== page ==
“As a woman who studied physics, it is important for me to encourage and inspire the next generation of girls to consider STEM career pathways,” says Lisa Cole, director of programming, k2i academy. “k2i is thrilled to partner with TDSB to design and deliver programs that encourage youth to discover their curiosities, develop skills in coding and engineering design, and reach students and families who may not have considered STEM pathways.”

Memorial scholarship advances refugee studies

refugee with suitcase BANNER

For several years now, the Anthony H. Richmond Scholarship, named after the late distinguished professor emeritus at York University, has provided a path for promising graduate student researchers to advance important research in refugee studies.

Richmond, who died in 2017, was an academic known for his commitment to scholarly life, sense of fairness and unwavering advocacy for marginalized communities. A lifelong Quaker, he played a pivotal role in shaping York University’s Department of Sociology and was a founding member of the York Centre for Refugee Studies.

Anthony H. Richmond
Anthony H. Richmond

The scholarship – established in memory of Richmond by his wife, Freda Richmond, a fellow academic – honours his work by awarding $2,000 annually to graduate-level students conducting research at the intersections of forced migration, immigration, resettlement and environmental changes.

Since its inception in 2020, its funded students have been exploring climate justice education and tree planting campaigns near refugee camps. Its recipients have included students like Mara Mahmud, a master of arts candidate in environmental studies, who investigated the impact of climate change on urban development in Dhaka, Bangladesh, exemplifying the scholarship’s global reach and interdisciplinary nature; and Michael De Santi, a master’s student in civil engineering, who utilized artificial neural networks to enhance water quality in refugee settlements, demonstrating the scholarship’s commitment to tangible solutions for displaced populations.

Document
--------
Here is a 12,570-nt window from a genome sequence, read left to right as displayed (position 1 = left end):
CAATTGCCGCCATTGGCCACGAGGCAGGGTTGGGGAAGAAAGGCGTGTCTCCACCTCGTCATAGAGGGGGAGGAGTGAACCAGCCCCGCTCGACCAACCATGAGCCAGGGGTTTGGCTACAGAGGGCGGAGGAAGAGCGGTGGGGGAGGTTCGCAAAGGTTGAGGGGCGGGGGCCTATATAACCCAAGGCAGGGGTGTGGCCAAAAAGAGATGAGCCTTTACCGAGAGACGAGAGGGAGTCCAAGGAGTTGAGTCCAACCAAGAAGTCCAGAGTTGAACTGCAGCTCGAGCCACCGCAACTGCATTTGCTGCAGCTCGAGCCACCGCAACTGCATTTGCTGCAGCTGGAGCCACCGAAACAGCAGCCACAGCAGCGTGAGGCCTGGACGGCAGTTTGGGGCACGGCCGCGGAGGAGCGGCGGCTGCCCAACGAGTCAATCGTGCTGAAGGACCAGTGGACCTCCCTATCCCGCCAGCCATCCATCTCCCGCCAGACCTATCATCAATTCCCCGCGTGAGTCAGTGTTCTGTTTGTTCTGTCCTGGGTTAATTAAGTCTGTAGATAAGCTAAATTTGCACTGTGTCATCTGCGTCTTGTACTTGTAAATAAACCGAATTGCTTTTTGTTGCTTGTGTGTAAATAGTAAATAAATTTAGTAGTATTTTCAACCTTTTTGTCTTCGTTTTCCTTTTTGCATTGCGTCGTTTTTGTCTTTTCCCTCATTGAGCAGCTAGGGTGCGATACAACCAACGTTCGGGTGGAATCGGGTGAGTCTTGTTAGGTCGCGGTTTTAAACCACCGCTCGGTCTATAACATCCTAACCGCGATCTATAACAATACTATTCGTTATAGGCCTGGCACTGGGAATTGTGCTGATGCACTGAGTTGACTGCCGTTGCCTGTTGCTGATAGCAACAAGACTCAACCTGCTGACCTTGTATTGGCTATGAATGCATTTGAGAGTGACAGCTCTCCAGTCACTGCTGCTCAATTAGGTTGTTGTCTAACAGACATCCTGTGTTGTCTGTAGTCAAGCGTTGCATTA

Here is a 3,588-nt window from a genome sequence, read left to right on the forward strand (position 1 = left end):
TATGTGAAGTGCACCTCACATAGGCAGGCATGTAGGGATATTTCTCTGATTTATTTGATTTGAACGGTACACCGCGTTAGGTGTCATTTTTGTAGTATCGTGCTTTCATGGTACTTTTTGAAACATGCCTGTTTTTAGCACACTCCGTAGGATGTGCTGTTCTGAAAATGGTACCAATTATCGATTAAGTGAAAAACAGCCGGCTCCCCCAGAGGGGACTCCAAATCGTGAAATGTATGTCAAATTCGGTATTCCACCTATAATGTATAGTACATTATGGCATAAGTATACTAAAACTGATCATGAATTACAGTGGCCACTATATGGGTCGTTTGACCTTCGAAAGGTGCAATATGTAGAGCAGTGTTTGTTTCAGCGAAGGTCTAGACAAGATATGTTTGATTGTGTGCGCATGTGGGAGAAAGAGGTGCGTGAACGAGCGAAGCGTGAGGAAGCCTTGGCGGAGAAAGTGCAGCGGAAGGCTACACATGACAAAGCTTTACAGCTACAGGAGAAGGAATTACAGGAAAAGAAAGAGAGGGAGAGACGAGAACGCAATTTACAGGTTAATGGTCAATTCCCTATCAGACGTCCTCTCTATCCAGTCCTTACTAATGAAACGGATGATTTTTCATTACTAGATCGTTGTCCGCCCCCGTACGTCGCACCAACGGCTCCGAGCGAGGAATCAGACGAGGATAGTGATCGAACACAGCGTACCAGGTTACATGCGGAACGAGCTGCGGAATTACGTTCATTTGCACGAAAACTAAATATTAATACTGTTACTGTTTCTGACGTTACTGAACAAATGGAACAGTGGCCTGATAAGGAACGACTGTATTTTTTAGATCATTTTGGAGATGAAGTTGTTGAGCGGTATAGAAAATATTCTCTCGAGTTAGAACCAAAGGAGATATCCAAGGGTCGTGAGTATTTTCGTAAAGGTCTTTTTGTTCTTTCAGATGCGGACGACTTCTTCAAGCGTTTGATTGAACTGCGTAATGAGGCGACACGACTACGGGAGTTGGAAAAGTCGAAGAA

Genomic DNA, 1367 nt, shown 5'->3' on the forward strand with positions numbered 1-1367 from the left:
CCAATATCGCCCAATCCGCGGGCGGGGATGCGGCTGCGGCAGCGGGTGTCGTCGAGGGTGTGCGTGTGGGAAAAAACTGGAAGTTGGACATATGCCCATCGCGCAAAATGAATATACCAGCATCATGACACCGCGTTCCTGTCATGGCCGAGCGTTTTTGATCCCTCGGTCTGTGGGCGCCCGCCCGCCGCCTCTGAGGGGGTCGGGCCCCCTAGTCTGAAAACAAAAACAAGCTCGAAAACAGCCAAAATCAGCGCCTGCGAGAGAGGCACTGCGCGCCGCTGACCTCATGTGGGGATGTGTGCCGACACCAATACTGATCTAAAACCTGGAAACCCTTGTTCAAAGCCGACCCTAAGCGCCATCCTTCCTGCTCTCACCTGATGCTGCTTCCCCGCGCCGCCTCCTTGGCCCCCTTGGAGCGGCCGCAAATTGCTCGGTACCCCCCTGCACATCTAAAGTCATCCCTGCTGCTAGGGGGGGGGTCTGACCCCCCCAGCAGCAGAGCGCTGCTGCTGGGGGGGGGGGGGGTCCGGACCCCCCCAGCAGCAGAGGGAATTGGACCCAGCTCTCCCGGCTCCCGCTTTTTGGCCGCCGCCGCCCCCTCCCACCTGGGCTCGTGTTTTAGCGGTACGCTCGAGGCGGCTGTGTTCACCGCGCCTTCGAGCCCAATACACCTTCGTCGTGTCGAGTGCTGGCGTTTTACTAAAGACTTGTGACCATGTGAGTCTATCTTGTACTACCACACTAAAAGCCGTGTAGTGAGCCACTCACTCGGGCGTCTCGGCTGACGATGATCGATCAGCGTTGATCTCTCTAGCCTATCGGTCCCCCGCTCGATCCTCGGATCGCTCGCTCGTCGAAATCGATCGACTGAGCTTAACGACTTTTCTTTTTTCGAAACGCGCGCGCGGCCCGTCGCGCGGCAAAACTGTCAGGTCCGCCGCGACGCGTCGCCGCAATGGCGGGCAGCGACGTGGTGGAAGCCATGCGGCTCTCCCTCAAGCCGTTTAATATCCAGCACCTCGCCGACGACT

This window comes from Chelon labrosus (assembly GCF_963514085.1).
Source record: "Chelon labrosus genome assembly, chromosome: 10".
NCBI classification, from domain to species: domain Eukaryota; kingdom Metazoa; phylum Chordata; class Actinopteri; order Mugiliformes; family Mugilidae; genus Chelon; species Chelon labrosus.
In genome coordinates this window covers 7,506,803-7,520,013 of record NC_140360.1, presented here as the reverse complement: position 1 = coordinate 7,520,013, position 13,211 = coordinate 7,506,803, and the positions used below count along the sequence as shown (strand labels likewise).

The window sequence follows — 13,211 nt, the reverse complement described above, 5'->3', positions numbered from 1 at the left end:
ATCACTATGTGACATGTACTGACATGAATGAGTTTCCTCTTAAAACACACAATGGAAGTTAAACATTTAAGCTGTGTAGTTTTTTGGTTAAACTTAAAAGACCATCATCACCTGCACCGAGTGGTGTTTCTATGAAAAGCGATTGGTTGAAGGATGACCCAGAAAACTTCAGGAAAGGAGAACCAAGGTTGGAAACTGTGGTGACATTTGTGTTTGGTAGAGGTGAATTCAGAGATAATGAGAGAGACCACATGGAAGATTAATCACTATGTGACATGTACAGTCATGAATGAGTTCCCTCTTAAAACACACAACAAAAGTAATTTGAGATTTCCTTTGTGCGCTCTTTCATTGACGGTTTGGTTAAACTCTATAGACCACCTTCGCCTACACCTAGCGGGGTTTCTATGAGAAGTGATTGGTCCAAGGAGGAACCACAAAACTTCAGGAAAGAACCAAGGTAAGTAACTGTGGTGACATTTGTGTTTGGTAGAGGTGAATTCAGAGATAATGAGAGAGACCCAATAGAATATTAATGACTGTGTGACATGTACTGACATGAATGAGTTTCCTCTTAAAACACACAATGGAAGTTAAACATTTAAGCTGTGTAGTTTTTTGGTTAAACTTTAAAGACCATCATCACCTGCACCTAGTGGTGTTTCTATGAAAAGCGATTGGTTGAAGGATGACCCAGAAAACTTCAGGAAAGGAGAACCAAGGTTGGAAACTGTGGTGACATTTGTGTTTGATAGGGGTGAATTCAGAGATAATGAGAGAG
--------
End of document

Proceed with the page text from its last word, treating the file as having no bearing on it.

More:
The latest recipient of the Anthony H. Richmond Scholarship, announced in the fall of 2023, is Dheman Abdi, who is currently pursuing a master of arts in political science. Abdi is dedicated to unravelling the complex dynamics between political migration and anthropogenic climate change in the Horn of Africa, underscoring the scholarship’s relevance in addressing pressing global challenges and advancing knowledge in the region.

The recipients follow in the footsteps of Richmond’s career, which spanned decades and continents, and was marked by a relentless pursuit of social justice and scholarly excellence.